In at least 70% of all events recovered from the pms1Δ strain, both the leu2–3 and leu2–112 alleles were apparently included in heteroduplex DNA, as the His+ colonies were sectored for Leu+/Leu. These two alleles lie 666 and 781 bp from the left and right ends of the 2.0-kb LEU2 fragment. Thus, the central 542 bp of the recombining LEU2 fragment appears to have been in heteroduplex DNA. This suggests that so-called “ends-out” recombination does not occur primarily by two local crossover events, each confined to a few hundred base pairs at the end of the fragment (Fig. (Fig.33B), because such a process would swap Leu+ double-stranded DNA for leu2–3,112 DNA so that there would be no heteroduplex DNA involving these markers. To examine this point further, we constructed a strain carrying a 4.1-kb fragment bounded by HO cut sites, carrying both the LEU2 and ADE1 genes, and in which the chromosomal target region contained the same two genes, but with leu2–3,112 and ade1-E (Fig. (Fig.11B). As before, HO-cutting of chromosome III leads to formation of His+ colonies, of which 0.036% were also Leu+. Deletion of PMS1 in this strain led to a 7-fold increase in the frequency of colonies that were also Leu+ (0.25%), of which 24/38 (63%) were sectored Leu+/Leu (Table (Table2).2). Half of these Leu+ colonies were also coconverted or sectored for the adjacent ADE1 gene. Leu+ Ade colonies may have arisen if only DNA covering the leu2 alleles was assimilated or if the ADE1 allele was mismatch corrected back to ade1-E. Among the colonies sectored for both markers, if a single strand were assimilated into heteroduplex, such colonies should have the cis configuration Leu+ Ade+/Leu Ade, whereas if there were long heteroduplexes at either end of a double crossover, as in Fig. Fig.33C, one might expect some or all Leu+ and Ade+ sectors to be in trans. Of seven doubly sectored colonies, all were in the cis configuration. As discussed above, no such sectors were seen in an equivalent number of PMS1 colonies.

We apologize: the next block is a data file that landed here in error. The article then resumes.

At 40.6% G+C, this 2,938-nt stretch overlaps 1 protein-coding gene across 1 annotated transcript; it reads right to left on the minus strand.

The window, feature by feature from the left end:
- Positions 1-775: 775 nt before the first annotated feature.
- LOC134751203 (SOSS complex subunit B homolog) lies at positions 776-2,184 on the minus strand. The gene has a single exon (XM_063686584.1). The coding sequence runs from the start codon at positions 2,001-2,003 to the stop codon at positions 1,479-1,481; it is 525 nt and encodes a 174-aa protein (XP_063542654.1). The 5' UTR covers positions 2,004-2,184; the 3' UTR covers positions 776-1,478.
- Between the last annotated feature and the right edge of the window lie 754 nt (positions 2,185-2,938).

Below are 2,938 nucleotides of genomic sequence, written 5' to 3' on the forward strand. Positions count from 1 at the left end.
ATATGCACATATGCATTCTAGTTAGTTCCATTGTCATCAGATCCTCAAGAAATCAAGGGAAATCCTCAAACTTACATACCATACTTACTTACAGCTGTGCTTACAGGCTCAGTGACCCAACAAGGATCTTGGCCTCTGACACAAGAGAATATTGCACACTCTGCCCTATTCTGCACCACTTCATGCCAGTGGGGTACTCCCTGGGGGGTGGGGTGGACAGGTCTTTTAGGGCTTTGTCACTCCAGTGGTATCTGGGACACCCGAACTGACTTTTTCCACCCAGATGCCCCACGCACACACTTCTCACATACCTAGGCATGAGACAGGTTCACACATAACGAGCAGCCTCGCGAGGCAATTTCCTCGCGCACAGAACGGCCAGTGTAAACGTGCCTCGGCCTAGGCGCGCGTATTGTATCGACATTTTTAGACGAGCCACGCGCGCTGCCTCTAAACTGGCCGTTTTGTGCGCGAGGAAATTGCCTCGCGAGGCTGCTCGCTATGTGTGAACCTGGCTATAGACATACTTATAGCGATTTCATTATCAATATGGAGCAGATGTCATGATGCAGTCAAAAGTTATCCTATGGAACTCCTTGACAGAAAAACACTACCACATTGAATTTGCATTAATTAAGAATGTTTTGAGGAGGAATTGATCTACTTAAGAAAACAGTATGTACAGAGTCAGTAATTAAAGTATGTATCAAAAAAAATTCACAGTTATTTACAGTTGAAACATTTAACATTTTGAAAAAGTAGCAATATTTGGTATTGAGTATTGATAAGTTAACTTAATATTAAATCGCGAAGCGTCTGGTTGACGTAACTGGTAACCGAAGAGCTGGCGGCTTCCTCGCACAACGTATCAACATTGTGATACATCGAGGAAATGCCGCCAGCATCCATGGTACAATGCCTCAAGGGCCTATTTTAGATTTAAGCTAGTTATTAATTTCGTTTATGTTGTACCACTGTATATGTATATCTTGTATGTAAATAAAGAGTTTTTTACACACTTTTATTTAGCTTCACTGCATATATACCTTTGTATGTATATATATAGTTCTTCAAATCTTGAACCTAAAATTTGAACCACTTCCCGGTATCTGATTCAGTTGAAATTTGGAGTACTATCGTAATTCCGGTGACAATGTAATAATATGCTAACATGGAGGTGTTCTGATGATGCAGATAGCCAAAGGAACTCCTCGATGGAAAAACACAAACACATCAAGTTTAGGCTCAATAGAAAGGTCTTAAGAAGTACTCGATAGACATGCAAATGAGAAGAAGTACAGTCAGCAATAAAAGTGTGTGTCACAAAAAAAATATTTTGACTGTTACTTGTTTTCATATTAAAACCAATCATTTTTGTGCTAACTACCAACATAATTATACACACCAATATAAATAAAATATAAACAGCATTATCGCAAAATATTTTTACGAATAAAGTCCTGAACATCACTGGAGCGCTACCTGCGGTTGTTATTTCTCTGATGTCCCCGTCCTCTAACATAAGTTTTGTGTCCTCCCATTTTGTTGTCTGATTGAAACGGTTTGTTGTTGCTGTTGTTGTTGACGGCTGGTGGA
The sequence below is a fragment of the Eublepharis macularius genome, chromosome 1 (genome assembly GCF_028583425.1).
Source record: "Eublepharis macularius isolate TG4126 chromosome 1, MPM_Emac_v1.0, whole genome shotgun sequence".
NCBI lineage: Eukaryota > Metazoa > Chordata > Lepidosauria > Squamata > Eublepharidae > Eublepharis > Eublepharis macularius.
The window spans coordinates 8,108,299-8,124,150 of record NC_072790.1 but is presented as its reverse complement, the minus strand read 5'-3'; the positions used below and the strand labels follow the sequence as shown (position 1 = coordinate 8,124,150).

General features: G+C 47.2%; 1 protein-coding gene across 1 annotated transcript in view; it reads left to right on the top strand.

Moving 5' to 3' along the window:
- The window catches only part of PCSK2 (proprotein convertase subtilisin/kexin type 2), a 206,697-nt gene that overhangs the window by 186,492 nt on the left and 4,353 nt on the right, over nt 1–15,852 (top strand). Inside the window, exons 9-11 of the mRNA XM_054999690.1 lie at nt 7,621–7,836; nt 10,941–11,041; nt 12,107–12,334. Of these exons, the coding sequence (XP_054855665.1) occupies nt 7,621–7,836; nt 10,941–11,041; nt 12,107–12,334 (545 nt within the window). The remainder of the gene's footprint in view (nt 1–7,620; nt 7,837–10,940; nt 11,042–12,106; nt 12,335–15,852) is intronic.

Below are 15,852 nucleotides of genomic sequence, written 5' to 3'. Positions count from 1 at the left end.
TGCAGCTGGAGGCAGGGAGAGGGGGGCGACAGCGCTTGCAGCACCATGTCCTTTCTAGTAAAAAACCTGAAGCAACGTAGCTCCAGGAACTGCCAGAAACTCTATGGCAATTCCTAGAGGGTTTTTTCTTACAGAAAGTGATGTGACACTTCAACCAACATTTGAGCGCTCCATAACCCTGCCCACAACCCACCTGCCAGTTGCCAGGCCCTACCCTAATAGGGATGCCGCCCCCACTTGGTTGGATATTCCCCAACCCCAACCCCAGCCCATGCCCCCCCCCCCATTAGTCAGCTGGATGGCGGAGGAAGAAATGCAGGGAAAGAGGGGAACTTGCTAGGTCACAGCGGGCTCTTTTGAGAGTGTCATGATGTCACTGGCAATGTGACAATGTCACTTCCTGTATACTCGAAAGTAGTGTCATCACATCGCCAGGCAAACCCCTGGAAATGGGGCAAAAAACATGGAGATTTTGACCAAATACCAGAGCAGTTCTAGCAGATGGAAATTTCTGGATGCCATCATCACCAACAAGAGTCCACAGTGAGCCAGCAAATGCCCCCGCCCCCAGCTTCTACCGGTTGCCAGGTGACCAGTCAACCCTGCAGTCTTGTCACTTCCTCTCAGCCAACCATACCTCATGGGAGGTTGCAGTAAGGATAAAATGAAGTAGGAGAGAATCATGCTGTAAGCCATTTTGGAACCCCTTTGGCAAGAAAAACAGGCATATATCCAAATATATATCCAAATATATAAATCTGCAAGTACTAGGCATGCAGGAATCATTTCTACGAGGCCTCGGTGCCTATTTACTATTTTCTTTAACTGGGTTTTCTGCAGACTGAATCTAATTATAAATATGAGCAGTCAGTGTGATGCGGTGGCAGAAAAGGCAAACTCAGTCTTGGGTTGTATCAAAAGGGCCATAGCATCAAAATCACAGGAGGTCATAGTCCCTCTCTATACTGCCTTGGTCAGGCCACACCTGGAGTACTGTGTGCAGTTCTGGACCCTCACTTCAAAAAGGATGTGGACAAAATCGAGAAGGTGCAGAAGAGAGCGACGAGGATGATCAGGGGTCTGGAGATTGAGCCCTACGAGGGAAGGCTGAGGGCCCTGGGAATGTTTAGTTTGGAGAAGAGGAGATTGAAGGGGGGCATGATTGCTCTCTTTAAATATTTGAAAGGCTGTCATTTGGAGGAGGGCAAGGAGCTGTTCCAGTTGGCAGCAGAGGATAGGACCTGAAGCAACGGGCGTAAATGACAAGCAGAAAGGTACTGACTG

Figure 3
Alternative mechanisms to incorporate transforming DNA into the chromosome. (A) Assimilation of a single strand of DNA to form heteroduplex DNA over most of its length. As shown in successive vertical drawings, heteroduplex DNA can then be mismatch corrected ...
Table 2
LEU2 and ADE1 capture in pms1Δ strain G543


Gene Replacement by Single-Strand Assimilation.